NY Times: Schools struggle to educate severely disabled

Here we go again, I thought to myself when I surveyed the front page of The New York Times this morning — front and center, a Really Big Article (three-column front-page art and almost two full pages inside) all about the costs, challenges and (implied) futility of educating students with severe disabilities in public schools. (Trivia and gratuitous personal revelation: When I worked at the paper we used to call features of this type and heft a “Big Heave.”)

The story is impotant because the Front Page of The New York Times says it is, but it’s been done many times over the years, in various guises. Yes, it costs a lot more money to educate students with severe disabilities, and it is also true that No Child Left Behind has perhaps caused schools to spend more time trying to impart academic knowledge to these students rather than the life skills (making change, riding public transportation) that some — but which ones?–might find more useful in their post-school adult lives. 

Most of the comments on the article seem to be about the “waste” of spending money educating students who would be better taught to live out their days quietly out of sight in group homes.  But here’s the part I find most troubling:

Donovan’s [a student with severe disabilities profiled in the article] love for music requires no translation. He sings in fragmented high-pitched tones, or in throaty notes that blossom into rhythmic phrases. But Mr. Adams [a former aide] got him to achieve more.

By getting Donovan into a really happy mood, by tickling him or giving him a head rub, he found he could get him to sing “Old MacDonald” with him. And though he does not speak, Donovan managed the “Old Mac” and then — his favorite part — a loud “E-I-E-I-O.”

“Singing, that’s a form of talking,” Mr. Adams said, adding that Donovan reminded him of his mother and brother, both of whom were blind. “He understands very well, quite as much as you and I do. If he could talk, and he could see, he could express himself a little bit better.”

Without knowing it, Mr. Adams’s efforts had touched on recent research in educating severely disabled children that focuses on using emotion and human connection to reach them. As higher functioning areas of their brains are underdeveloped, emotion moves them at a deeper level, lighting up the same part of their brain, the limbic system, as meaningful music, and possibly creating a bridge to greater intellectual cognition.

 . . .

Since Mr. Adams was reassigned to other students, Donovan no longer sings “Old MacDonald,” aides in his class said. He also appears to have forgotten how to indicate, with a nod, which is more: one marker tapped against his arm or two, said Sharon Naftali, his former classroom teacher who works with him in a yoga class. “It wasn’t practiced,” she said.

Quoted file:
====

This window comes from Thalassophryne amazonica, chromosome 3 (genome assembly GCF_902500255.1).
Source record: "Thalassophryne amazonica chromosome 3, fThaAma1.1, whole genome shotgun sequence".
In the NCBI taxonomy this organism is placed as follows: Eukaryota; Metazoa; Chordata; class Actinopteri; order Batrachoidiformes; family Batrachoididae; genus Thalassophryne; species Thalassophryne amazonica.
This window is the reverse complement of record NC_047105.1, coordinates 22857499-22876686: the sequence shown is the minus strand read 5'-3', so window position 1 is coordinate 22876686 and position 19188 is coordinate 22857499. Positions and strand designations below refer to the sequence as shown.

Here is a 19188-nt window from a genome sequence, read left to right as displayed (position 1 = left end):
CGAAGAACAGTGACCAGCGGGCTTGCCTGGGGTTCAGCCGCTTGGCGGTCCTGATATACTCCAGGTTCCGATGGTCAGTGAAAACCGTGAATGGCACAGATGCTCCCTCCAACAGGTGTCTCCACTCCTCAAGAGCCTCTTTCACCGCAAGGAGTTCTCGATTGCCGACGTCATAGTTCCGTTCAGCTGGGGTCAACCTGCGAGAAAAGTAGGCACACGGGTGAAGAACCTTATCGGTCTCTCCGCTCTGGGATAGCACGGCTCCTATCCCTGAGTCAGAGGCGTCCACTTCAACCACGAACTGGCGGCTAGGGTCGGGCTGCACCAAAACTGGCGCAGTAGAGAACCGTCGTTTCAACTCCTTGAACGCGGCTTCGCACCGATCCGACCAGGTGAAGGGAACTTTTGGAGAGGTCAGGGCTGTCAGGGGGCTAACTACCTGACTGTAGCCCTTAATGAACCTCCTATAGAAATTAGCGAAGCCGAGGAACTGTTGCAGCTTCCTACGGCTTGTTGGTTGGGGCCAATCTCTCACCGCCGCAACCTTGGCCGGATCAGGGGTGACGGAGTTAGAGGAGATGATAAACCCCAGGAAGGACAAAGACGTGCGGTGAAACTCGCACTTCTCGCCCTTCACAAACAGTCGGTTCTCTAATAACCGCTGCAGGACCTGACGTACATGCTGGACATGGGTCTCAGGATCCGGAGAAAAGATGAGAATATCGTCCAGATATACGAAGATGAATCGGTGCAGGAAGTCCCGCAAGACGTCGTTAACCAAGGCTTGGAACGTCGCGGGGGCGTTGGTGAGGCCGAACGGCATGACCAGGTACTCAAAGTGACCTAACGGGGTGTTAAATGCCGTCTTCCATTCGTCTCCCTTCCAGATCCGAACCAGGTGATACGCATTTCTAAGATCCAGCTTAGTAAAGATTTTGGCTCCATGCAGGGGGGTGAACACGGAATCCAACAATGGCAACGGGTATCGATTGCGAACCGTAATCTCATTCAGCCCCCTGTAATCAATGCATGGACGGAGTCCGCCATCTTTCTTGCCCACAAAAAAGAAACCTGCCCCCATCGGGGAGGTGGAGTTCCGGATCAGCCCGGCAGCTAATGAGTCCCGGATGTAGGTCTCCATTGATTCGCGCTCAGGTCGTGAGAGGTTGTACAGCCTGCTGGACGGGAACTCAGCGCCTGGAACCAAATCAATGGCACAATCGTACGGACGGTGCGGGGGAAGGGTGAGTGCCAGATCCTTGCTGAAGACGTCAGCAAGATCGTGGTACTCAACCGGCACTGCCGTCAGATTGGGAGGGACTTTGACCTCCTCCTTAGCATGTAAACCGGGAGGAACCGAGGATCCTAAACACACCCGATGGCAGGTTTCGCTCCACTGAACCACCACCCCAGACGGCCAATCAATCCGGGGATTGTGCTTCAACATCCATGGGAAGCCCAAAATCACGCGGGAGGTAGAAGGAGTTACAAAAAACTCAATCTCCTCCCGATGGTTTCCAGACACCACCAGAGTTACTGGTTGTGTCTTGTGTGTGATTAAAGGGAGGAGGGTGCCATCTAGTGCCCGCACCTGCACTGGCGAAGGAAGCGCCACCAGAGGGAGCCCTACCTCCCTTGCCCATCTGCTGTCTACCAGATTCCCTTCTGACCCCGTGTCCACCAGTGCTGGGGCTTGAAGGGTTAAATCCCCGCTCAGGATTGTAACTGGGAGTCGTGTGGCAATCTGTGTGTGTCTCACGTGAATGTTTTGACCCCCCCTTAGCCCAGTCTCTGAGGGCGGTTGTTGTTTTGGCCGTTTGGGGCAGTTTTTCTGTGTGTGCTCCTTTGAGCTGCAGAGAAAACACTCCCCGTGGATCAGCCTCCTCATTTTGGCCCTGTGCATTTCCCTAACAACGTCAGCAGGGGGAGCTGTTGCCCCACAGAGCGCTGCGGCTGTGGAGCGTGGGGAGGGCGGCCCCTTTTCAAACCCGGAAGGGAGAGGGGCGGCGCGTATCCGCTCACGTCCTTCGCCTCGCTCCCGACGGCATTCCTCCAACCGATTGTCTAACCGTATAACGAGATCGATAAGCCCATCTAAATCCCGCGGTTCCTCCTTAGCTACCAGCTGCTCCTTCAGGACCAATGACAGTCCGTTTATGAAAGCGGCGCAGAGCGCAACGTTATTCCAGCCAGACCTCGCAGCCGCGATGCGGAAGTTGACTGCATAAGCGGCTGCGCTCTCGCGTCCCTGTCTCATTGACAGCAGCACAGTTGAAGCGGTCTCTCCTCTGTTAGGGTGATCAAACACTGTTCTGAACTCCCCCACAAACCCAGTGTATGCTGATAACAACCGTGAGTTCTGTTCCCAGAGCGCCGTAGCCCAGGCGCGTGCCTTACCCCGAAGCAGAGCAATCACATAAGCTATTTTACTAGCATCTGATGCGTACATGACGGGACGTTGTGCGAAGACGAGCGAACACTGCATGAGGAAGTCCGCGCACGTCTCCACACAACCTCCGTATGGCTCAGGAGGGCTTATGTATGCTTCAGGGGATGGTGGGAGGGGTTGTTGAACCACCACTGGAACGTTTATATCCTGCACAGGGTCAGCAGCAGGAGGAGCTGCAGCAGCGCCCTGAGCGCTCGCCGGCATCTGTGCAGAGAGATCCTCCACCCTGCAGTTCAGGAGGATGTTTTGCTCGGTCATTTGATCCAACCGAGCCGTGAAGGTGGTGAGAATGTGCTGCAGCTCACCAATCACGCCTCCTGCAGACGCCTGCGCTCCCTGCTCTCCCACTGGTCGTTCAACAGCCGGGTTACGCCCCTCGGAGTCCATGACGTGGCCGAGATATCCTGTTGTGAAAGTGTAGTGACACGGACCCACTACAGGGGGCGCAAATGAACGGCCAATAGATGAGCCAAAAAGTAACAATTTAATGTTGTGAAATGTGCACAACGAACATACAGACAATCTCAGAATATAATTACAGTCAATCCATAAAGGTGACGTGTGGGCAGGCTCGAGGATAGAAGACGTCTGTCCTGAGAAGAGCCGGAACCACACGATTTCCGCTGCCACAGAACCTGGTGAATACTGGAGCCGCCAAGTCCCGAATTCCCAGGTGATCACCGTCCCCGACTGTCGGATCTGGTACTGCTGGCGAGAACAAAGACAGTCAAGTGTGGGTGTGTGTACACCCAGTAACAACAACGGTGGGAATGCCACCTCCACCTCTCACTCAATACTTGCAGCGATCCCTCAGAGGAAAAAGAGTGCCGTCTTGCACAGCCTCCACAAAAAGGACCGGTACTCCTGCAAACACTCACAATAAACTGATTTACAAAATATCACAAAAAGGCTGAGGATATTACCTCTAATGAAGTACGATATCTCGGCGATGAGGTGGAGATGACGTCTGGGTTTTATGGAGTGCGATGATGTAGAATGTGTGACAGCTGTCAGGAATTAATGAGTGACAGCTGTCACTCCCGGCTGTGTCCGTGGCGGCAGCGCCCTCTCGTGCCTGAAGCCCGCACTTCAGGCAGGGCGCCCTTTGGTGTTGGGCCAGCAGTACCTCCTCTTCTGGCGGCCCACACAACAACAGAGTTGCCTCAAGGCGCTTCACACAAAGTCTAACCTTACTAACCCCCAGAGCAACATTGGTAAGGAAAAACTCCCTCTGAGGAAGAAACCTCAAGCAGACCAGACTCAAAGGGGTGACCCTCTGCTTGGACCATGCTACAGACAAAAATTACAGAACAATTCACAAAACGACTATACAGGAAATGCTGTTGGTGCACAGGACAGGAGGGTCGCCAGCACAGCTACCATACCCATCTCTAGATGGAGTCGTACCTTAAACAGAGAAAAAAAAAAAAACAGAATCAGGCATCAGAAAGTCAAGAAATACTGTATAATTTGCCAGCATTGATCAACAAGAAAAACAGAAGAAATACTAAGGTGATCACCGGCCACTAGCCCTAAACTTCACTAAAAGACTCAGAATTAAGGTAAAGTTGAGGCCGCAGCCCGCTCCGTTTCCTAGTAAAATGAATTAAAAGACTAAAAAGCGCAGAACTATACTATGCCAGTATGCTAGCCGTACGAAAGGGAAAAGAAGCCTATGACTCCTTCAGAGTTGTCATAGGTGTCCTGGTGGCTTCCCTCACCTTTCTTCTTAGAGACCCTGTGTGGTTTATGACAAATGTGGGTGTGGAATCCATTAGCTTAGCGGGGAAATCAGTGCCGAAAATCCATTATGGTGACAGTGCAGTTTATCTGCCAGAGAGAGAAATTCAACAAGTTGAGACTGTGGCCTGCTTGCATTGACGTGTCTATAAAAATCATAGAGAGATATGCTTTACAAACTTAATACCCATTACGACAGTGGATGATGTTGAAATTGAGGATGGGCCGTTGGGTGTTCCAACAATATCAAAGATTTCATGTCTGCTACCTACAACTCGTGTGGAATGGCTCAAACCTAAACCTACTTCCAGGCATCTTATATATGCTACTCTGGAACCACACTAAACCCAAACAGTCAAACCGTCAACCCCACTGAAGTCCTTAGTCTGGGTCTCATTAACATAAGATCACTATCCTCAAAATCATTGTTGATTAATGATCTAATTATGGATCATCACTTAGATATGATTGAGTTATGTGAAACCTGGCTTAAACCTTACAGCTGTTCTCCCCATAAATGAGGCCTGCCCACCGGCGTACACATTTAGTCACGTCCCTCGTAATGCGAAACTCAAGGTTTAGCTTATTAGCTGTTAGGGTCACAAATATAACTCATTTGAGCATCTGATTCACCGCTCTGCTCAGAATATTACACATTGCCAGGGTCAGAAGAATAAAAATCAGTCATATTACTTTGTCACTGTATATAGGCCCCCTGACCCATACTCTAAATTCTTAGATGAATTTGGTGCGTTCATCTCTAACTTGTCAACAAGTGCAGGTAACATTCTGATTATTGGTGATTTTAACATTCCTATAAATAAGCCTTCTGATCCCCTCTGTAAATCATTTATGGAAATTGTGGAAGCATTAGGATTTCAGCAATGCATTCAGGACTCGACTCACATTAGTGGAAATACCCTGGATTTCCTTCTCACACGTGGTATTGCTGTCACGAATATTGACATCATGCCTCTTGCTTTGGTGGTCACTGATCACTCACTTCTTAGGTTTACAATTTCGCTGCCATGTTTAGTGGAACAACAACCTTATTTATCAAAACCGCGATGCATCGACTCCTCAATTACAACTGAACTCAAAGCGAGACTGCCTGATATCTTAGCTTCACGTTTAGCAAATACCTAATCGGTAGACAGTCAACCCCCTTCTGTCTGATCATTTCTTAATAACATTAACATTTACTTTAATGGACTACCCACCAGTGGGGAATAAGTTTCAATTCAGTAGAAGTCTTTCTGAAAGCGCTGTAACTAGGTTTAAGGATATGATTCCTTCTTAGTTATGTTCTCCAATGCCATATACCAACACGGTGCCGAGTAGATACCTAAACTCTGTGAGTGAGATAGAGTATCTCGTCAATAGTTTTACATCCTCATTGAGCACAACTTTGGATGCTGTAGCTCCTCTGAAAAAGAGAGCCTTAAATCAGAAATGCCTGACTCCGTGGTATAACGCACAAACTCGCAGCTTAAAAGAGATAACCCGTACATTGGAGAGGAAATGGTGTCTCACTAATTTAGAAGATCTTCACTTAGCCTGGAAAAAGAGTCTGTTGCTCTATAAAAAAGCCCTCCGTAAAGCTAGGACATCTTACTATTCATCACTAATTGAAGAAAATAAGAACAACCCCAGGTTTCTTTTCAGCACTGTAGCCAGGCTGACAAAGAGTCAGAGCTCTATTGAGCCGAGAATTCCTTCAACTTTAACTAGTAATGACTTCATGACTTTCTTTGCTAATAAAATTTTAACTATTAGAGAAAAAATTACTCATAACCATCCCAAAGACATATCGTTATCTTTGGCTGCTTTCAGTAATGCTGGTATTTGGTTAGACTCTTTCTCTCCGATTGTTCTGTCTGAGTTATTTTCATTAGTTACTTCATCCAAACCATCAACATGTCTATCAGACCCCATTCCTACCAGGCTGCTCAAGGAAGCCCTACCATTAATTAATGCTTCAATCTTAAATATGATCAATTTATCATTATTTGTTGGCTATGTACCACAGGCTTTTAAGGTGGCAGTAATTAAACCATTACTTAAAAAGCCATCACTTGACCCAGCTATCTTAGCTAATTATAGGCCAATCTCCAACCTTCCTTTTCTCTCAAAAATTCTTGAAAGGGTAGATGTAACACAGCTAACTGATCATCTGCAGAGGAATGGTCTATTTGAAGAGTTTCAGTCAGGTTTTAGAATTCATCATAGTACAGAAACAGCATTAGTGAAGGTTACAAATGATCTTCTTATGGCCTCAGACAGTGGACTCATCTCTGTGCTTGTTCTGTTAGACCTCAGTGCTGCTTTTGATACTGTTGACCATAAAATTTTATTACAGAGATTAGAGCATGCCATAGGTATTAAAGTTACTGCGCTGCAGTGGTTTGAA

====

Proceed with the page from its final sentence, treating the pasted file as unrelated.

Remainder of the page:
So in other words, a former aide managed to elicit leaps in communication and interaction from the student — learning that has now lapsed because of lack of practice, and lack of consistent expectations. To me, that’s the tragedy — not Donovan’s presence in school or the cost of maintaining that presence.  Read the article and tell me what you think.

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One response to “NY Times: Schools struggle to educate severely disabled

  1. I don’t find this article to be as gloomy as you do. My own daughter is very severly disabled and thanks to SFUSD can communicate via computer and is a shining star in her special day program. Will she earn a diploma? No. Does that bother me? No. She needs to be prepared for the life she will lead – and I don’t think that’s quietly living in a nusring facility. (She can’t talk, but there’s nothing quiet about her)

    I prefer to focus on the “one size does not fit all” quote in the article. Special ed needs changes and could be alot more efficient and beneficial if we stopped pretending the differences don’t matter. They matter greatly. And disabled students of all levels should be educated in a way that prepares them for their lives, not the lives we wished they could have had.

    Like their non disabled peers, some special ed students will go to college, many won’t. Those who have that potential should be academically prepared, those who do not should also be prepared for the lives they will lead. Many students, disabled or not, would benefit from vocationsl training but that has disappeared for the schools. Programs like these could be finded through special ed dollars and per chance available to all interested students.